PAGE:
|- style="text-align:center;" ! style="background: violet;" | Virus classification |- style="text-align:center;" |Template:Taxobox group i entryTemplate:Taxobox familia entryTemplate:Taxobox genus entryTemplate:Taxobox species entryTemplate:Taxobox serotype entryTemplate:Taxobox end placementTemplate:Taxobox endAD-36 is one of 51 types of adenoviruses known to infect humans. It was first shown to be associated with obesity in chickens by Dr. Nikhil Dhurandhar. There has been a positive correlation between body fat and the presence of AD-36 antibodies in the blood. Previous research showed that chicken or mice injected with similar types of viruses show a statistically significant weight gain. A 2.5 fold increase in fat storage was not uncommon, among the test subjects. There is, however, a distinctive signature of the viral weight gain, in addition to the obvious anti-bodies that can now be tested for, the weight gain is unusual in that lipids, triglycerides, and cholesterol are markedly absent, or at least very low, in the blood of the victim. This is distinct from normal obesity, where these chemicals are usually found in the blood in abundance, as a natural tendency in the cause and effect chain. Currently, no one knows where these chemicals are going, but the current hypothesis is that they are being stored within cells, instead of excreted via the blood stream. It was noted the following in the experiment: AD-36 has been found to increase adiposity in chickens among other non-human subjects. This is not to be mistaken for the sole, or even leading, cause of obesity if any cause at all. It is fact that this causes and increase in fat but not for any known amount of time, and certainly not for many years. Recent testing has been completed on several other human adenoviruses including AD-37 and AD-2. AD-37 showed similar correlations with the increase in fat tissue as it inducted human stem cells into fat cells. However, AD-37 had the reverse effect on cholesterol (increasing it) from that of AD-36. The most important discovery of these experiments (AD-36 in 2004 and AD-37 in 2007) was notes that AD-2 actually lowered the body fat in the test subjects. It is important to understand that the virus is not the only cause of obesity and that further research is needed in order to even prove that it causes any kind of long term obesity.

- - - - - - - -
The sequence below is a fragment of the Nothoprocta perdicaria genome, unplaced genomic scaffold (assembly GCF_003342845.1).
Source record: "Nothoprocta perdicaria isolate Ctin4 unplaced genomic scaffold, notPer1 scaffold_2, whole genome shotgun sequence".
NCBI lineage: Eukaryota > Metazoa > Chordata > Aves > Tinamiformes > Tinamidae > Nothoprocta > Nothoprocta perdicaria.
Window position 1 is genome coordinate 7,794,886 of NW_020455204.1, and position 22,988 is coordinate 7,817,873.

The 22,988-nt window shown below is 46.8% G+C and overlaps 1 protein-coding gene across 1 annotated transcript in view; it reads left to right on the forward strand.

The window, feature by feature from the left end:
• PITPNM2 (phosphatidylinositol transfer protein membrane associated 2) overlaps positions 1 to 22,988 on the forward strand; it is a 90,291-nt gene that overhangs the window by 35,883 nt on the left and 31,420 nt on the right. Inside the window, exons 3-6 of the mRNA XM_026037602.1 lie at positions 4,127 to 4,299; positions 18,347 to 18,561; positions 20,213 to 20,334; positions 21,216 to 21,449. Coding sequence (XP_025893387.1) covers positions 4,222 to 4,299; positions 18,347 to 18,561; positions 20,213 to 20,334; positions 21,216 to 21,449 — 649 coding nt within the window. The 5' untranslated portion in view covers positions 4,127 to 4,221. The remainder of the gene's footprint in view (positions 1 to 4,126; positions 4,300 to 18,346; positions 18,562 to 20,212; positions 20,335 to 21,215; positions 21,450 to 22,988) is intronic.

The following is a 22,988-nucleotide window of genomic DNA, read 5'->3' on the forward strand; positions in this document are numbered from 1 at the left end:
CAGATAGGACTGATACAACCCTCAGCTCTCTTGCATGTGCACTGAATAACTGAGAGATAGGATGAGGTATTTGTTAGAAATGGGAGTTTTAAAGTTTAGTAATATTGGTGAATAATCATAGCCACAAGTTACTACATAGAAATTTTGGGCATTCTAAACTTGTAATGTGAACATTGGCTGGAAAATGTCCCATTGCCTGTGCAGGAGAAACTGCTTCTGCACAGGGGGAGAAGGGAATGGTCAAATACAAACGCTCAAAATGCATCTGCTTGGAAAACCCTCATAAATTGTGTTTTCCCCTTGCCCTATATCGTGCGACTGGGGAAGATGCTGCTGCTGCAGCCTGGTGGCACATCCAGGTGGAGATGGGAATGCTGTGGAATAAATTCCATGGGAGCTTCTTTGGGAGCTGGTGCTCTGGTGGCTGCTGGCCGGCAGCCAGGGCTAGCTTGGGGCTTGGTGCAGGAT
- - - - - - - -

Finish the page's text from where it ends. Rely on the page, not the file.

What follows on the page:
- Dhurandhar, N V (2000). "Increased adiposity in animals due to a human virus". International Journal of Obesity. 24: 989–996. Unknown parameter
- Whigham, Leah D. (2006). "Adipogenic potential of multiple human adenoviruses in vivo and in vitro in animals". Am J Physiol Regul Integr Comp Physiol. 290: R190–R194. Unknown parameter
-  at WebMD
- "Can a virus make you fat?" at BBC News
- "Contagious obesity? Identifying the human adenoviruses that may make us fat" at Science Blog
- "Common virus may contribute to obesity in some people, new study shows" at Biology News Net